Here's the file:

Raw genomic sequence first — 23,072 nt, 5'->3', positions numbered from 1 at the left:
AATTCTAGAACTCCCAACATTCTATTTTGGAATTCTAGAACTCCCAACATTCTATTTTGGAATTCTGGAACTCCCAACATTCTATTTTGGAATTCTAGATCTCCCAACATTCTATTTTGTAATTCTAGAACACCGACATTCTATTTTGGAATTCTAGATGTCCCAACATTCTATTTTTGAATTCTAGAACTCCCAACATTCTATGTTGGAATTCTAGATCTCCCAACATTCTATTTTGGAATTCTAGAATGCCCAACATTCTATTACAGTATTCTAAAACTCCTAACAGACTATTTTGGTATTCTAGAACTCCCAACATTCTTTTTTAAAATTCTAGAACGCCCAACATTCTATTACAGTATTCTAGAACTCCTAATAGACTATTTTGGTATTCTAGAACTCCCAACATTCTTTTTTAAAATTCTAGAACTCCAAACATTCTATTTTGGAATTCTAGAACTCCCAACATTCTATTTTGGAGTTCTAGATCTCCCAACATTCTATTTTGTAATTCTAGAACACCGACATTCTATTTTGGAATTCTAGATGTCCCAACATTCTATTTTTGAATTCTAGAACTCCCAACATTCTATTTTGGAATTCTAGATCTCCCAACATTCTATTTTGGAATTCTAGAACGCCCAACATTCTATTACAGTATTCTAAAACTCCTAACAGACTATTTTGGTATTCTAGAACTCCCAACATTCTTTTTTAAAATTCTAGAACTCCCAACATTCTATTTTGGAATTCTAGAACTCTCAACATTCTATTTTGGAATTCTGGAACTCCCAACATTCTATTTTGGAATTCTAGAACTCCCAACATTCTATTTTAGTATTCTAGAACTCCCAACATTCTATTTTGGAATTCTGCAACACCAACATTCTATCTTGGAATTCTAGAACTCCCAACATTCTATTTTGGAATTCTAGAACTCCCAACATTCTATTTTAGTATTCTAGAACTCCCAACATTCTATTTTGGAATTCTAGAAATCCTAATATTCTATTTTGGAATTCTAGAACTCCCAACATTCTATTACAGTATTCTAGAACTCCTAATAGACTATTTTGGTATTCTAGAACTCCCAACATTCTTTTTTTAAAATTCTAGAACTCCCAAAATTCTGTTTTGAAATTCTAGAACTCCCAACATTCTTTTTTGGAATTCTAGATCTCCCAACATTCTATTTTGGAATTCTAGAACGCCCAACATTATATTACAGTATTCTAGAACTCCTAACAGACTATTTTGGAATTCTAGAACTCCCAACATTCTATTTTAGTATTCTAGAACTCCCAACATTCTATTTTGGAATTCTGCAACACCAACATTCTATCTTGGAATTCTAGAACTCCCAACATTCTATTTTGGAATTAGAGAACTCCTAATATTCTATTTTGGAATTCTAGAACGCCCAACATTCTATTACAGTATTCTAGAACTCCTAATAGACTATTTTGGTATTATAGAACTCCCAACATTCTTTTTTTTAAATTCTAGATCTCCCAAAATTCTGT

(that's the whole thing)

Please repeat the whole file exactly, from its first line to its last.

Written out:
Raw genomic sequence first — 23,072 nt, 5'->3', positions numbered from 1 at the left:
AATTCTAGAACTCCCAACATTCTATTTTGGAATTCTAGAACTCCCAACATTCTATTTTGGAATTCTGGAACTCCCAACATTCTATTTTGGAATTCTAGATCTCCCAACATTCTATTTTGTAATTCTAGAACACCGACATTCTATTTTGGAATTCTAGATGTCCCAACATTCTATTTTTGAATTCTAGAACTCCCAACATTCTATGTTGGAATTCTAGATCTCCCAACATTCTATTTTGGAATTCTAGAATGCCCAACATTCTATTACAGTATTCTAAAACTCCTAACAGACTATTTTGGTATTCTAGAACTCCCAACATTCTTTTTTAAAATTCTAGAACGCCCAACATTCTATTACAGTATTCTAGAACTCCTAATAGACTATTTTGGTATTCTAGAACTCCCAACATTCTTTTTTAAAATTCTAGAACTCCAAACATTCTATTTTGGAATTCTAGAACTCCCAACATTCTATTTTGGAGTTCTAGATCTCCCAACATTCTATTTTGTAATTCTAGAACACCGACATTCTATTTTGGAATTCTAGATGTCCCAACATTCTATTTTTGAATTCTAGAACTCCCAACATTCTATTTTGGAATTCTAGATCTCCCAACATTCTATTTTGGAATTCTAGAACGCCCAACATTCTATTACAGTATTCTAAAACTCCTAACAGACTATTTTGGTATTCTAGAACTCCCAACATTCTTTTTTAAAATTCTAGAACTCCCAACATTCTATTTTGGAATTCTAGAACTCTCAACATTCTATTTTGGAATTCTGGAACTCCCAACATTCTATTTTGGAATTCTAGAACTCCCAACATTCTATTTTAGTATTCTAGAACTCCCAACATTCTATTTTGGAATTCTGCAACACCAACATTCTATCTTGGAATTCTAGAACTCCCAACATTCTATTTTGGAATTCTAGAACTCCCAACATTCTATTTTAGTATTCTAGAACTCCCAACATTCTATTTTGGAATTCTAGAAATCCTAATATTCTATTTTGGAATTCTAGAACTCCCAACATTCTATTACAGTATTCTAGAACTCCTAATAGACTATTTTGGTATTCTAGAACTCCCAACATTCTTTTTTTAAAATTCTAGAACTCCCAAAATTCTGTTTTGAAATTCTAGAACTCCCAACATTCTTTTTTGGAATTCTAGATCTCCCAACATTCTATTTTGGAATTCTAGAACGCCCAACATTATATTACAGTATTCTAGAACTCCTAACAGACTATTTTGGAATTCTAGAACTCCCAACATTCTATTTTAGTATTCTAGAACTCCCAACATTCTATTTTGGAATTCTGCAACACCAACATTCTATCTTGGAATTCTAGAACTCCCAACATTCTATTTTGGAATTAGAGAACTCCTAATATTCTATTTTGGAATTCTAGAACGCCCAACATTCTATTACAGTATTCTAGAACTCCTAATAGACTATTTTGGTATTATAGAACTCCCAACATTCTTTTTTTTAAATTCTAGATCTCCCAAAATTCTGT